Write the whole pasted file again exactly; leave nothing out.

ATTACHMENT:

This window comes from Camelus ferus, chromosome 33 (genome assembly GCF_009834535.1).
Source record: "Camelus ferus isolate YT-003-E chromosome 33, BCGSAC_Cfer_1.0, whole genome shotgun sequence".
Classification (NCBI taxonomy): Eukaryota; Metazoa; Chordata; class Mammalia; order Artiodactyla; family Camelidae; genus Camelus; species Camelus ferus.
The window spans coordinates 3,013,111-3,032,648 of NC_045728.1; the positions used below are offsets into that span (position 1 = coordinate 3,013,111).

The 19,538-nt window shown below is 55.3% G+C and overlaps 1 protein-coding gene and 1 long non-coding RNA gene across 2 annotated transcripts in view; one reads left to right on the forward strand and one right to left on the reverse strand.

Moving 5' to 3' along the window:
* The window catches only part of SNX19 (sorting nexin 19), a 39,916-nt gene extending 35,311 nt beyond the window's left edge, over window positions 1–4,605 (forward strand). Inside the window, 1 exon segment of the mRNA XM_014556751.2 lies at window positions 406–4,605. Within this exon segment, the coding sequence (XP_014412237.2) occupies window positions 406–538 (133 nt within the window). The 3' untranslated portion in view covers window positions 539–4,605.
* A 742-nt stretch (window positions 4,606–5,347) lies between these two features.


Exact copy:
This window comes from Camelus ferus, chromosome 33 (genome assembly GCF_009834535.1).
Source record: "Camelus ferus isolate YT-003-E chromosome 33, BCGSAC_Cfer_1.0, whole genome shotgun sequence".
Classification (NCBI taxonomy): Eukaryota; Metazoa; Chordata; class Mammalia; order Artiodactyla; family Camelidae; genus Camelus; species Camelus ferus.
The window spans coordinates 3,013,111-3,032,648 of NC_045728.1; the positions used below are offsets into that span (position 1 = coordinate 3,013,111).

The 19,538-nt window shown below is 55.3% G+C and overlaps 1 protein-coding gene and 1 long non-coding RNA gene across 2 annotated transcripts in view; one reads left to right on the forward strand and one right to left on the reverse strand.

Moving 5' to 3' along the window:
* The window catches only part of SNX19 (sorting nexin 19), a 39,916-nt gene extending 35,311 nt beyond the window's left edge, over window positions 1–4,605 (forward strand). Inside the window, 1 exon segment of the mRNA XM_014556751.2 lies at window positions 406–4,605. Within this exon segment, the coding sequence (XP_014412237.2) occupies window positions 406–538 (133 nt within the window). The 3' untranslated portion in view covers window positions 539–4,605.
* A 742-nt stretch (window positions 4,606–5,347) lies between these two features.